S L O A N
With the first day of winter came warmer weather. The Midwest really couldn’t make up its mind when it came to seasons anyways. Where just two weeks prior sat almost a foot of snow, the yards were now back to displaying grass. Not warm enough to pass on a coat, but definitely warm enough that it didn’t feel like Christmas was around the corner. The blast of warm air had every family around town rushing to put up their outdoor Christmas decorations. The entire street lit up at night—some houses twinkling, some with nativity scenes, some with just a wreath on the door and a tree in the window. All with the exception of one townhouse that fell right in the center of it.
Hallie had no decor for the simple fact that she had always spent Christmas at home with her family. Sloan had neither family or decor. It wasn’t like she would buy a tree even if she could afford one. It was a holiday that was basically never experienced. Steve and her had grown up in the worst sorts of foster situations. It was hard enough to get food that was expired or clothes that fit without holes, let alone receive an actual gift. Growing into the adults they now were, she also couldn’t afford to give them. Spending the holiday with Steve was easy, because he understood. They didn’t do silly things like gifts. They played card games and would maybe binge a show on TV. If they were really lucky, they would spend the holiday at whatever jobs they held, ignoring the day altogether.
This year would be harder. Just like Thanksgiving, Sloan was preparing for the worst. And unlike Thanksgiving, she knew a certain chef would not be taking her mind off her loneliness. There were no hours to be put in at Mulligan’s on this holiday, because family restaurants close for family time. She’d be home, alone and depressed, and likely killing an appliance trying to cook her way through the day.
It never felt right to celebrate a holiday when you didn’t grow up with them anyways—you’d think she would have learned to get over that over the years. And that meant that it definitely didn’t feel right to attend a Christmas-themed party.
“Whoa,” Hallie’s hand guided the bedroom door further open so she could take in a better view. “Who are you, and what did you do with my best friend?”
Sloan bit the inside of her cheek and took in her appearance again from the mirror attached to her dresser. The knee length cocktail dress she was wearing may have been purchased secondhand from TJ’s store, but there was no denying that it fit her like a glove. Just barely sitting at the edge of her shoulders, the neckline slightly scooped across her chest, keeping the dress sexy but classy at the same time. Long sleeved and completely covered with black sequins, the polyester beneath the shimmering pieces was just barely seen but cherry red, giving it the slightest Christmassy feel. Surprising not only herself but her best friend, she was wearing a tamed red lipstick, eyeliner, and even had in some simple faux-pearl studs in her ears.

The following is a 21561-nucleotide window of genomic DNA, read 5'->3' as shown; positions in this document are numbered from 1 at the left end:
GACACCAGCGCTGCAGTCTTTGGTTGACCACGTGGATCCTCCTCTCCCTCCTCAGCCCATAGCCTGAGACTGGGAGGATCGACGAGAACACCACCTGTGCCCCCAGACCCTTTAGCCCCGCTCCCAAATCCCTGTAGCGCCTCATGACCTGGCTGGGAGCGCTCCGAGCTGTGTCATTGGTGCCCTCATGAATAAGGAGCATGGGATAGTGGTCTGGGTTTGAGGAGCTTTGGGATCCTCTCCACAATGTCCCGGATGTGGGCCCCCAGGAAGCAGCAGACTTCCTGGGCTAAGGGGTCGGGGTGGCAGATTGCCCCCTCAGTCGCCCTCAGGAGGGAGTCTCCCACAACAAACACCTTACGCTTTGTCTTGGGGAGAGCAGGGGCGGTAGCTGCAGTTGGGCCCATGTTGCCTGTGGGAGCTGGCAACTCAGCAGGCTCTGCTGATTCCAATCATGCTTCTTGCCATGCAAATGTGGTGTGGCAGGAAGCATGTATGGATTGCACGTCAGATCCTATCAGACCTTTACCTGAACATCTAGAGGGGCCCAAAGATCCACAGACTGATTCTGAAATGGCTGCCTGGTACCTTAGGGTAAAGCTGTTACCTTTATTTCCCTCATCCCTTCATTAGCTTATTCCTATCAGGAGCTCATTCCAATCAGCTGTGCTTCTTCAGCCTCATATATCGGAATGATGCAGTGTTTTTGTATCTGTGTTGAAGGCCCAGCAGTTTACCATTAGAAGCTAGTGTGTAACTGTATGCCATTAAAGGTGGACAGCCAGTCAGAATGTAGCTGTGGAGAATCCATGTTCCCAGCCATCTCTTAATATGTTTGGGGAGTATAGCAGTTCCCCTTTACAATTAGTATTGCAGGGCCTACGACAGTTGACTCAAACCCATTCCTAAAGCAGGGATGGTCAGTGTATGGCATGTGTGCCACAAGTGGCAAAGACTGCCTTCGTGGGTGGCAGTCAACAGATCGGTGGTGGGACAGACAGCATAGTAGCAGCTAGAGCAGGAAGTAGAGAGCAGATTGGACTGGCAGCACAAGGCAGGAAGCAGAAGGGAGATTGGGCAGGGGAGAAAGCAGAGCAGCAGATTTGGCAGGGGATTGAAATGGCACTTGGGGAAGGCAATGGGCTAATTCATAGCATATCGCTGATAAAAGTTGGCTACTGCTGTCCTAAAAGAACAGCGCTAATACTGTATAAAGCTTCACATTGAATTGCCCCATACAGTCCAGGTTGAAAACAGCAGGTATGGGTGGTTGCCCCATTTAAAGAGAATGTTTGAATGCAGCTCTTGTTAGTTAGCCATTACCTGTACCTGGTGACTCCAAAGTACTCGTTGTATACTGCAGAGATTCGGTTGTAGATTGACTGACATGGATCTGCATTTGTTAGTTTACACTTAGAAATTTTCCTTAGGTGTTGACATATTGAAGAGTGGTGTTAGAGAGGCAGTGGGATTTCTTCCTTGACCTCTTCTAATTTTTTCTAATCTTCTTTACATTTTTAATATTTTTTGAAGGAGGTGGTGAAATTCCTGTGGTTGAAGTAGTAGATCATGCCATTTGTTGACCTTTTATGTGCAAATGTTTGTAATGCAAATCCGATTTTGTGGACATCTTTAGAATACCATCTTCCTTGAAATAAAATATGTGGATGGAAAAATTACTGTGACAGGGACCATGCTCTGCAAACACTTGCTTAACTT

“Sloan, you look to die for.” Hallie made a complete circle around her friend, eyeing her from top to bottom, feeling the sequined sleeve with her hand. “This is stunning on you.”
Hallie had been ready to go for over an hour—dressed festively in a black, sweater dress of her own with knee-high boots. Meanwhile, Sloan was dragging her feet. The Mulligan’s Christmas party for the employees was the last place she wanted to go tonight. Not because it was being held at the very place they all worked but because she was avoiding someone and had been for almost two whole weeks. Thirteen days of swapping shifts, dodging looks, and keeping to herself while craving Ollie’s knowledge in the kitchen. He was allowing her to do it too. The pit in her stomach hadn’t stopped aching since leaving his bed. Tonight, there was no way to avoid him.
“I don’t know what to do with my hair,” Sloan confessed, allowing her confidence to dwindle a smidge while continuing to take in the sight of herself. “Or shoes. I feel stupid.”
“Well,” Hallie scooped up Sloan’s long brown hair, bundling at the nape of her neck. “You don’t look stupid. Unless stupid hot is what you were going for.”
That’s not what she was going for, but the dress hugged what little curves she had perfectly. New, something like this would have been well over a hundred dollars from a department store. It had officially become the most expensive thing in her possession, and it was for a party she’d do anything to avoid right now.
“I’ve got some black heels you can wear. They’re high though. How tall is the guy you’re trying to impress?”
The pair met eyes in the mirror, with Sloan frantically shaking her head no. This was not to impress Ollie or any other man.
“Do you have a thing for toothpick guy?” Hallie giggled, picking up a small, black clip from the dresser top. She seemed to have figured out both the shoe and the hair situation. “Tell me.”
“No,” Sloan frowned, looking into the mirror and seeing the bed she had once shared with Steve directly behind her. “The dress is just for me.”
* * *
Mulligan’s was just as crowded on this night as any other. Instead of the normal Chicago crowd, the room was filled with employees and their families. Children dressed in their holiday best, spouses and significant others of coworkers—it was actually impressive to see just how many people actually worked for the small family restaurant. Everyone seemed to know each other and were already huddled in groups, holding fancy cocktails and laughing, wishing others a Merry Christmas and other holiday greetings with a friendly hug.